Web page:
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Old 05-05-2011, 06:04 PM
Greg Madden
 
Default Customising Debian install

On Thursday 05 May 2011 09:12:47 am Andrew Wood wrote:
> Whats the best way to go about making a custom installation of Debian
> which I can then install onto multiple machines without having to go
> through and manually add extra packages and remove certain default
> packges from each machine?
>
> For certain things like removing OpenOffice and replacing it with
> LibreOffice this approach works but is time consuming. For other
> packages it just results in disaster, for example Ive tried removing
> the empathy package and have inadvertently removed the entire OS.
>
> How come the packages have dependencies like this, surely removing an IM
> client shouldnt also trigger removal of everything else.

I use 'apt-cache depends or rdepends' to see whats what with dependencies. Not
installing a desktop environment package, ie: 'gnome-desktop-environment' would
be a good start to customizing a DE. Using gtk versions of apps instead of gnome
version helps, though it seems the trend is to have monolithic DE's.


--
Peace,

Greg


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Old 05-05-2011, 07:21 PM
Camaleón
 
Default Customising Debian install

On Thu, 05 May 2011 18:12:47 +0100, Andrew Wood wrote:

> Whats the best way to go about making a custom installation of Debian
> which I can then install onto multiple machines without having to go
> through and manually add extra packages and remove certain default
> packges from each machine?

I'm only aware about the preseeding¹ option, like Boyd pointed out, but
still not played in deep with it so what I do is installing a small set
of packages at install time (for servers I only select the "base" pattern
and for workstations the "desktop" one) and then manually trigger the
remainder.

> For certain things like removing OpenOffice and replacing it with
> LibreOffice this approach works but is time consuming. For other
> packages it just results in disaster, for example Ive tried removing
> the empathy package and have inadvertently removed the entire OS.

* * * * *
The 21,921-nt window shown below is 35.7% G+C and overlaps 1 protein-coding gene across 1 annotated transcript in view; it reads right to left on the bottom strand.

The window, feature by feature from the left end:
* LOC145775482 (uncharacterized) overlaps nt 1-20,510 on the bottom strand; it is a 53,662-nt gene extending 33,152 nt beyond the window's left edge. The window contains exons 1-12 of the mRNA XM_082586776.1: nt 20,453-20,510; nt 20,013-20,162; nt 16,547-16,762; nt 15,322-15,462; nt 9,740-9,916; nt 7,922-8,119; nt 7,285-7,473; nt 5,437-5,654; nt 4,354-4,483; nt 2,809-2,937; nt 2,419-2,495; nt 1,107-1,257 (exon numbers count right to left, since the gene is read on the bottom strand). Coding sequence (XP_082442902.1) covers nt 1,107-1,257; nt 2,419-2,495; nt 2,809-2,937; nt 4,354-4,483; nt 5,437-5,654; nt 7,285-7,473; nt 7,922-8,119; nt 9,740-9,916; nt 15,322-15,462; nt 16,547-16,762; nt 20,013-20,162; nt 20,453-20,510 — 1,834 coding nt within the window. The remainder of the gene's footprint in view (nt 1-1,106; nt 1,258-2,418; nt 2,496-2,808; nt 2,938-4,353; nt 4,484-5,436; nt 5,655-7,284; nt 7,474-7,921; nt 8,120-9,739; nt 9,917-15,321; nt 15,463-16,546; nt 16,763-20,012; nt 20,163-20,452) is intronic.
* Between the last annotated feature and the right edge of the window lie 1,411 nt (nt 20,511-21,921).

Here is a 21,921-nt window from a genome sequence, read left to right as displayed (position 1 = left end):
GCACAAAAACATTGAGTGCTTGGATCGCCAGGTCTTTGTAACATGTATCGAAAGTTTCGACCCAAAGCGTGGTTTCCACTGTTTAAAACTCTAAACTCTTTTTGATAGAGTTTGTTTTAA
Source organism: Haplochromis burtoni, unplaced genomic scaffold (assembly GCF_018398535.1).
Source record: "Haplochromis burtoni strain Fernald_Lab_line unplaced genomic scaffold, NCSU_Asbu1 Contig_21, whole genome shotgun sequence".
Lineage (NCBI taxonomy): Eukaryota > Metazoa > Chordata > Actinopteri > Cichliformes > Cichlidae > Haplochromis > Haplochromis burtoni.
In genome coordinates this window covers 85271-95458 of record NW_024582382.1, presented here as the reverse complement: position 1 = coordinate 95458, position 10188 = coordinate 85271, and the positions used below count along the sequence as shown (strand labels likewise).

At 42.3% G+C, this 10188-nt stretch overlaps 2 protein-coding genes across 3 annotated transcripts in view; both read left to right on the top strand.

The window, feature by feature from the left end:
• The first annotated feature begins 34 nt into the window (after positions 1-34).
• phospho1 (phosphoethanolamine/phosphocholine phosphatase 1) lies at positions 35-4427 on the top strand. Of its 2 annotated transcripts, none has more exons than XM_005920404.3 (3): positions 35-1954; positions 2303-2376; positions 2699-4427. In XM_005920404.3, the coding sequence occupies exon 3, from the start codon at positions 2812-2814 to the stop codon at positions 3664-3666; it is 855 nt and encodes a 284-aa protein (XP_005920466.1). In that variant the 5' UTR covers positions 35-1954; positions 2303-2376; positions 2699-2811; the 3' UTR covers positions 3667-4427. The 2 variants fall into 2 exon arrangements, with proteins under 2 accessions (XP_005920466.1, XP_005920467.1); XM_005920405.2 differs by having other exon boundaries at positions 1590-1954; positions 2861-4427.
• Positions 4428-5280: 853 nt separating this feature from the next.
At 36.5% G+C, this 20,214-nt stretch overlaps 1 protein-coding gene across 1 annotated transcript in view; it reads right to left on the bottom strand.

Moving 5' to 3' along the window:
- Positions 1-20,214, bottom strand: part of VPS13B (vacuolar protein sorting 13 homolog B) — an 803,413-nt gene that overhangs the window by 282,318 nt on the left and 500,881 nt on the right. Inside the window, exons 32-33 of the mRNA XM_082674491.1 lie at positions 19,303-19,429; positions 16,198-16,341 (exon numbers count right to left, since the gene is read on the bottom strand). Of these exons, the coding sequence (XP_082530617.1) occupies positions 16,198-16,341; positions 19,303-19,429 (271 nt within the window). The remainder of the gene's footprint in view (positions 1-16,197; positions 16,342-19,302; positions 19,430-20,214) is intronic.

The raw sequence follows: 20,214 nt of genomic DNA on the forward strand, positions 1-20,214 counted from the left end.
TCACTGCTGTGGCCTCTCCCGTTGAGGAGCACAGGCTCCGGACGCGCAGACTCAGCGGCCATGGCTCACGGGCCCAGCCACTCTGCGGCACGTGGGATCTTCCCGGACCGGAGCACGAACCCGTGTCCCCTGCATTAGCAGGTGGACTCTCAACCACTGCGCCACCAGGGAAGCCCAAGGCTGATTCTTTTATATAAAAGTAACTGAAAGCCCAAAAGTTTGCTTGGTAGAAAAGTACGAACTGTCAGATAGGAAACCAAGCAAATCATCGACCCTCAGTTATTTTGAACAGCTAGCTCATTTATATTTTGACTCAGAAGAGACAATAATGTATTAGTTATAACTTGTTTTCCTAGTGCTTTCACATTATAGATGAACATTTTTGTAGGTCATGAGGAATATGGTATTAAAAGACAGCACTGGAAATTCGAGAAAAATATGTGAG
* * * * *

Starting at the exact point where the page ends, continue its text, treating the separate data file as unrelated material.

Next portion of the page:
How is that? Empathy is just an IM client, it should be easily
removable :-?

> How come the packages have dependencies like this, surely removing an IM
> client shouldnt also trigger removal of everything else.

Yep, that's not normal.

> As an example, Id like to remove things like Iceweasal and Epiphany so
> that theyre not installed by default but include our own custom Firefox
> .deb
>
> Likewise Id like to do away with Empathy and Tomboy.
>
> Surely theres a way to automate this and then build my own iso images so
> i dont have to customise each PC after installation?

I would perform all of those operations (install/uninstall) once the
system has been installed. Then, if there are any weird interdependencies
between packages that lead you to remove the core ones, just report it.

¹http://wiki.debian.org/DebianInstaller/Preseed

Greetings,

--
Camaleón


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Old 05-05-2011, 08:08 PM
Tom Furie
 
Default Customising Debian install

On Thu, May 05, 2011 at 07:21:22PM +0000, Camaleón wrote:
> On Thu, 05 May 2011 18:12:47 +0100, Andrew Wood wrote:

> > For certain things like removing OpenOffice and replacing it with
> > LibreOffice this approach works but is time consuming. For other
> > packages it just results in disaster, for example Ive tried removing
> > the empathy package and have inadvertently removed the entire OS.
>
> How is that? Empathy is just an IM client, it should be easily
> removable :-?

The problem here, I think, is that gnome-desktop-environment depends on
empathy. As with many of these "all encomapssing" meta packages you are
usually better off picking just the subset of packages that you actually
want.

Cheers,
Tom

--
Mere nonexistence is a feeble excuse for declaring a thing unseeable. You
*can* see dragons. You just have to look in the right direction.
-- John Hasler
 
Old 05-05-2011, 09:07 PM
Heddle Weaver
 
Default Customising Debian install

On 6 May 2011 06:08, Tom Furie <tom@furie.org.uk> wrote:

On Thu, May 05, 2011 at 07:21:22PM +0000, Camaleón wrote:

> On Thu, 05 May 2011 18:12:47 +0100, Andrew Wood wrote:



> > For certain things like removing OpenOffice and replacing it with

> > LibreOffice this approach works but is time consuming. Â*For other

> > packages it just results in disaster, for example Â*Ive tried removing

> > the empathy package and have inadvertently removed the entire OS.

>

> How is that? Empathy is just an IM client, it should be easily

> removable :-?



The problem here, I think, is that gnome-desktop-environment depends on

empathy. As with many of these "all encomapssing" meta packages you are

usually better off picking just the subset of packages that you actually

want.

This is what I normally do, then use fluxbox or openbox for a smaller installation.
Installing 'just what you want' drags in required dependencies but can lead, sometimes, to a little instability I have found. Installing one or two other related packages normally stabilises the situation though.

Regards,

Weaver.--

Religion is regarded by the common people as true,
by the wise as false,
and by the rulers as useful.

— Lucius Annæus Seneca.

Terrorism, the new religion.
 
Old 05-06-2011, 10:40 AM
Camaleón
 
Default Customising Debian install

On Thu, 05 May 2011 21:08:05 +0100, Tom Furie wrote:

> On Thu, May 05, 2011 at 07:21:22PM +0000, Camaleón wrote: